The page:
After a rainy 2014, Italians are flocking to the country's beaches, while there has also been an increase in the number of visitors from abroad, according to figures from Federalberghi, the hotel association.
Estimates suggest that the turnover from summer tourism in Italy will increase 7.7 percent on last year to €18.3 billion.
No doubt this will be seen as another positive sign for the country's economy as it tentatively emerges from a triple-dip recession.
The number of holiday-making Italians is set to increase by 8.6 percent on last summer, with the majority heading to the south.
The favoured destinations are the islands of Sicily and Sardinia, followed by the regions of Puglia and Calabria.
According to the data, the majority of Italians prefer a staycation and just 19 percent of all holidaymakers will opt to go abroad.
The number of people heading south this summer reflects well on southern Italy, especially after economic data released last week stated that the region risked “permanent underdevelopment.”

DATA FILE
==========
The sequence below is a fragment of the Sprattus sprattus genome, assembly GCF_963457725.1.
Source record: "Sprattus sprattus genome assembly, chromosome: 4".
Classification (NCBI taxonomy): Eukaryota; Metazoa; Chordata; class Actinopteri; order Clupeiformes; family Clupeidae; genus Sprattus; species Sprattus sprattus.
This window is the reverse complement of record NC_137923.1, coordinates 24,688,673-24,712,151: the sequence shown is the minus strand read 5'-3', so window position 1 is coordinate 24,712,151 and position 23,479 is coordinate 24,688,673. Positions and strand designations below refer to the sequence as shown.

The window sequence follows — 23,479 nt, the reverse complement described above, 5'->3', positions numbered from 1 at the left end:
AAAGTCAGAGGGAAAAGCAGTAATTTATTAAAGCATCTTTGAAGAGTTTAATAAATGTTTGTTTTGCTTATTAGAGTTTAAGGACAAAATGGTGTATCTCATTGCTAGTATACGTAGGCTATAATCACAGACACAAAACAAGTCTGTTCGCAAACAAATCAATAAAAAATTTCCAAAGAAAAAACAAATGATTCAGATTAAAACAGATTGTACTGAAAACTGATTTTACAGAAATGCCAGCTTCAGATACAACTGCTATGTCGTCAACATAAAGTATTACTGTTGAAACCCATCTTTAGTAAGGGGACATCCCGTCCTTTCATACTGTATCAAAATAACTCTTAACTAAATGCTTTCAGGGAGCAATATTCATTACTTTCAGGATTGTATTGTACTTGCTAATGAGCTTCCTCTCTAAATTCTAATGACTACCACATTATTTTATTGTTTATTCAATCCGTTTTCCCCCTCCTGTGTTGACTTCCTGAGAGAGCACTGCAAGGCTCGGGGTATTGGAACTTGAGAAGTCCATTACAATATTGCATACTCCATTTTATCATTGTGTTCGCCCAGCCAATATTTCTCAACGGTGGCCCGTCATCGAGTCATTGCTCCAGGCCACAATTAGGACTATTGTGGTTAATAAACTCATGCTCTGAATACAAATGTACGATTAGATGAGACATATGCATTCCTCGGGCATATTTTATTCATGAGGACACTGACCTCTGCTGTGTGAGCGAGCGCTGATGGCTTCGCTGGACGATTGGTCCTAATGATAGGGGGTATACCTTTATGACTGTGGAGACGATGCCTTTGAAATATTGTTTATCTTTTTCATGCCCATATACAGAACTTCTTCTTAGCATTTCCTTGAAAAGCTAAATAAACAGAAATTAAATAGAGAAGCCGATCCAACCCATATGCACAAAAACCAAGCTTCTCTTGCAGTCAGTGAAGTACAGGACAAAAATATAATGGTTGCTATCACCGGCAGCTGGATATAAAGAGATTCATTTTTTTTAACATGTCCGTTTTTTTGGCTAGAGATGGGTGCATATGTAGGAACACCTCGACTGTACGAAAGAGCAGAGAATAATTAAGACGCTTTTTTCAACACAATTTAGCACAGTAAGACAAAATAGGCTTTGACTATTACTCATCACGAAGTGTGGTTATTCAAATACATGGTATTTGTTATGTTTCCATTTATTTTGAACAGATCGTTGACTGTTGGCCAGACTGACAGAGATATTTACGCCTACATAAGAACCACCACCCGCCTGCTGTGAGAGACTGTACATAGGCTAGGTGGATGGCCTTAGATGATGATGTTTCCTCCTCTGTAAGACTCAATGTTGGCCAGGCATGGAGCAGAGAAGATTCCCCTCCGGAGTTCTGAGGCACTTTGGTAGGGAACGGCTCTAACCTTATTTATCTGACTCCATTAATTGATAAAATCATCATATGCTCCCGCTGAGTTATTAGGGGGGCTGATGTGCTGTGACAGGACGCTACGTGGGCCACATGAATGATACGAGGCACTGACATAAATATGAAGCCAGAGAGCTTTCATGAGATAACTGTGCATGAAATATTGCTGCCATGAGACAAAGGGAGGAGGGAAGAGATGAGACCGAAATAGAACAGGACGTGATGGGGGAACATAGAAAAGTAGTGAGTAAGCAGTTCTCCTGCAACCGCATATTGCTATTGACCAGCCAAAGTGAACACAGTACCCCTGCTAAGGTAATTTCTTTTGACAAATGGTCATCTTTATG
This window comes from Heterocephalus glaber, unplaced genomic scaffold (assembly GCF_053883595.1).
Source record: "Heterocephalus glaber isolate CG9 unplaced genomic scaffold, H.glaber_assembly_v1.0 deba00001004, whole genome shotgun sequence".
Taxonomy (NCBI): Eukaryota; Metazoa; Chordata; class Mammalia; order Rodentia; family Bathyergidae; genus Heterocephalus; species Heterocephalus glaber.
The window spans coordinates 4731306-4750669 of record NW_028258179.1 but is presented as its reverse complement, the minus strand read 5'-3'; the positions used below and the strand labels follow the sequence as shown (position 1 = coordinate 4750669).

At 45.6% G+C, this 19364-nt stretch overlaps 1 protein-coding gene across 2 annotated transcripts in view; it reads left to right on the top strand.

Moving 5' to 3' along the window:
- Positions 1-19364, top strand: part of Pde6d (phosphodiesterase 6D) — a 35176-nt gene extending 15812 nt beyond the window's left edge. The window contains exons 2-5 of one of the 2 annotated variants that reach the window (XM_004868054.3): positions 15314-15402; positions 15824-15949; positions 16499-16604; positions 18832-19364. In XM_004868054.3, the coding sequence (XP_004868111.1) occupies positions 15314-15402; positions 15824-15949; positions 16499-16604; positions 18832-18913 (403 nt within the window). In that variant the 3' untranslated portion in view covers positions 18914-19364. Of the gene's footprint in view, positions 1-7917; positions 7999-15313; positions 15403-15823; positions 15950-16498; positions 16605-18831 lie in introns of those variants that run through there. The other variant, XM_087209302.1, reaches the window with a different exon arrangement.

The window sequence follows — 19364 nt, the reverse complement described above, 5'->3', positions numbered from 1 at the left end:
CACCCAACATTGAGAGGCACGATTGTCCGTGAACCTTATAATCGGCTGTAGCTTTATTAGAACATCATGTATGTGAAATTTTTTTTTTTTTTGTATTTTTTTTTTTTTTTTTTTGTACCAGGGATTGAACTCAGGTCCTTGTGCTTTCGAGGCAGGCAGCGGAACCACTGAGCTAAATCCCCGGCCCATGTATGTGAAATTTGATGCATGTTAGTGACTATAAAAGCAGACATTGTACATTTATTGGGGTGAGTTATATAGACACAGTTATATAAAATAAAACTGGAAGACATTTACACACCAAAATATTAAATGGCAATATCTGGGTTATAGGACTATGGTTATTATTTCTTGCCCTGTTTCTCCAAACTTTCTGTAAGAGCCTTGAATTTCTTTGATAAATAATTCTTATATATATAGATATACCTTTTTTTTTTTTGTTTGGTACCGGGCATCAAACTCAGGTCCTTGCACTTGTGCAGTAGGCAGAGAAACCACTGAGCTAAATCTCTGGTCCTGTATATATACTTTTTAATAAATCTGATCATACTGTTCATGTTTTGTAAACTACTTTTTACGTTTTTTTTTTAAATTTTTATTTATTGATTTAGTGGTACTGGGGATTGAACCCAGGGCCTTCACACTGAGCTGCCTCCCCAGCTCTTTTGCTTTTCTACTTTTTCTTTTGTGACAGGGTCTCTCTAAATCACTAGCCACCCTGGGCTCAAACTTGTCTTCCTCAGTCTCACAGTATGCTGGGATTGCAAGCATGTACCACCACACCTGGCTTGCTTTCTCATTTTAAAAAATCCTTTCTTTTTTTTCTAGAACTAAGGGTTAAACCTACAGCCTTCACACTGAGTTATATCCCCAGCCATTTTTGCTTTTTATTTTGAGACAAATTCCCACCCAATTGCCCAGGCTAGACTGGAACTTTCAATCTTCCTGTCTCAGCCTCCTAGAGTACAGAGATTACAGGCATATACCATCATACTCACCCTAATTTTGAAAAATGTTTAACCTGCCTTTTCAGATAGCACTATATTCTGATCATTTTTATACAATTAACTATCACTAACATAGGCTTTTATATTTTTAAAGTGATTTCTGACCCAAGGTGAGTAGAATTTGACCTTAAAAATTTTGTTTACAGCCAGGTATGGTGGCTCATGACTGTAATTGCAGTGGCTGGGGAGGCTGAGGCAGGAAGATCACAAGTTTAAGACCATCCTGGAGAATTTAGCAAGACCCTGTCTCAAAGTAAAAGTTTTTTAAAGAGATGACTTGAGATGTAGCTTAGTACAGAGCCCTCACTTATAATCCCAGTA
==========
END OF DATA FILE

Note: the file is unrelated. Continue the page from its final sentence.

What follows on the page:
Bernabò Bocca, the president of Federalberghi, said the figures showed that tourism “could be a point of departure for the recovery of the entire region.”
Figures also anticipated a rise in the number of foreigners visiting Italy, which is set to grow by 2.5 percent this year.
But Bocca warned that there was still much that could be done to improve tourism across Italy.
“We can't rest on our laurels. Italy needs considerable investment and a strong plan for redevelopment and promotion,” he said.
Nonetheless, the data was welcomed by the Italian premier Matteo Renzi, who tweeted that the figures were “very good…especially for the south.”